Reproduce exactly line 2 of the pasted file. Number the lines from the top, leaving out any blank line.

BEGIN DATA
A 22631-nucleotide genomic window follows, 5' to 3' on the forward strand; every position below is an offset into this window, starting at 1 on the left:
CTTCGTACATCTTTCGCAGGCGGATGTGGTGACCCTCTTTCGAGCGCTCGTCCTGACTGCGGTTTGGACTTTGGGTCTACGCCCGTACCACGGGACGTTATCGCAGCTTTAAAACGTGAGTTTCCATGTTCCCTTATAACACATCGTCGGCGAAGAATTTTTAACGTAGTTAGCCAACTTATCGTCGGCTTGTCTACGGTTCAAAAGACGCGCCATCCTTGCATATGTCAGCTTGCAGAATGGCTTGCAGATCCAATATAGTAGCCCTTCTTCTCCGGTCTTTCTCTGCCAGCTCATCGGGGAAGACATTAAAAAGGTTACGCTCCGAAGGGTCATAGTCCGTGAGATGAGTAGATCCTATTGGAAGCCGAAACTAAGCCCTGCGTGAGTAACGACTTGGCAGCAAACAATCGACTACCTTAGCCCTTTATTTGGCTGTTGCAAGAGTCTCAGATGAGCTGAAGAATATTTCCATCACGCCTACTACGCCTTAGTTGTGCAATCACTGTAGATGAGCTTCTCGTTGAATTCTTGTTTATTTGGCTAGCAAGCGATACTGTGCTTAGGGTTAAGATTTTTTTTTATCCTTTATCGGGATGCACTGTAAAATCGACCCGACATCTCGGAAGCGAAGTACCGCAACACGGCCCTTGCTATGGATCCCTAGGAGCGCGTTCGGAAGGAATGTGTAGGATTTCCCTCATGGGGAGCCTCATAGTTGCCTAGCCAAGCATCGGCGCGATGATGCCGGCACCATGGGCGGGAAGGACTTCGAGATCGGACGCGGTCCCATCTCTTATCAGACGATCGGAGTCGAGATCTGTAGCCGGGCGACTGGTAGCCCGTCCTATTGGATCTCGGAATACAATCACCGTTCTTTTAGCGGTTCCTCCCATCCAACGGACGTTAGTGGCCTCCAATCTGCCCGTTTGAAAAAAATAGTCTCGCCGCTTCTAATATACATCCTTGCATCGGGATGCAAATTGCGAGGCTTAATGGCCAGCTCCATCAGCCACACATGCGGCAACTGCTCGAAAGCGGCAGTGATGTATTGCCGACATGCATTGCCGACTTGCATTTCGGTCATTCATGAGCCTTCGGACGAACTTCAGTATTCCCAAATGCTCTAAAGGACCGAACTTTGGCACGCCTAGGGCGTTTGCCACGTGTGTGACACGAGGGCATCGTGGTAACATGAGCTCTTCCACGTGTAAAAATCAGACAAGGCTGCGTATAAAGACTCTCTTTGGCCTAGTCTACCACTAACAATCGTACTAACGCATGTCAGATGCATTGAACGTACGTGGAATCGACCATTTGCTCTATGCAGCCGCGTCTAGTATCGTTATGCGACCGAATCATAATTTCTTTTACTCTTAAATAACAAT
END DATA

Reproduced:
CTTCGTACATCTTTCGCAGGCGGATGTGGTGACCCTCTTTCGAGCGCTCGTCCTGACTGCGGTTTGGACTTTGGGTCTACGCCCGTACCACGGGACGTTATCGCAGCTTTAAAACGTGAGTTTCCATGTTCCCTTATAACACATCGTCGGCGAAGAATTTTTAACGTAGTTAGCCAACTTATCGTCGGCTTGTCTACGGTTCAAAAGACGCGCCATCCTTGCATATGTCAGCTTGCAGAATGGCTTGCAGATCCAATATAGTAGCCCTTCTTCTCCGGTCTTTCTCTGCCAGCTCATCGGGGAAGACATTAAAAAGGTTACGCTCCGAAGGGTCATAGTCCGTGAGATGAGTAGATCCTATTGGAAGCCGAAACTAAGCCCTGCGTGAGTAACGACTTGGCAGCAAACAATCGACTACCTTAGCCCTTTATTTGGCTGTTGCAAGAGTCTCAGATGAGCTGAAGAATATTTCCATCACGCCTACTACGCCTTAGTTGTGCAATCACTGTAGATGAGCTTCTCGTTGAATTCTTGTTTATTTGGCTAGCAAGCGATACTGTGCTTAGGGTTAAGATTTTTTTTTATCCTTTATCGGGATGCACTGTAAAATCGACCCGACATCTCGGAAGCGAAGTACCGCAACACGGCCCTTGCTATGGATCCCTAGGAGCGCGTTCGGAAGGAATGTGTAGGATTTCCCTCATGGGGAGCCTCATAGTTGCCTAGCCAAGCATCGGCGCGATGATGCCGGCACCATGGGCGGGAAGGACTTCGAGATCGGACGCGGTCCCATCTCTTATCAGACGATCGGAGTCGAGATCTGTAGCCGGGCGACTGGTAGCCCGTCCTATTGGATCTCGGAATACAATCACCGTTCTTTTAGCGGTTCCTCCCATCCAACGGACGTTAGTGGCCTCCAATCTGCCCGTTTGAAAAAAATAGTCTCGCCGCTTCTAATATACATCCTTGCATCGGGATGCAAATTGCGAGGCTTAATGGCCAGCTCCATCAGCCACACATGCGGCAACTGCTCGAAAGCGGCAGTGATGTATTGCCGACATGCATTGCCGACTTGCATTTCGGTCATTCATGAGCCTTCGGACGAACTTCAGTATTCCCAAATGCTCTAAAGGACCGAACTTTGGCACGCCTAGGGCGTTTGCCACGTGTGTGACACGAGGGCATCGTGGTAACATGAGCTCTTCCACGTGTAAAAATCAGACAAGGCTGCGTATAAAGACTCTCTTTGGCCTAGTCTACCACTAACAATCGTACTAACGCATGTCAGATGCATTGAACGTACGTGGAATCGACCATTTGCTCTATGCAGCCGCGTCTAGTATCGTTATGCGACCGAATCATAATTTCTTTTACTCTTAAATAACAAT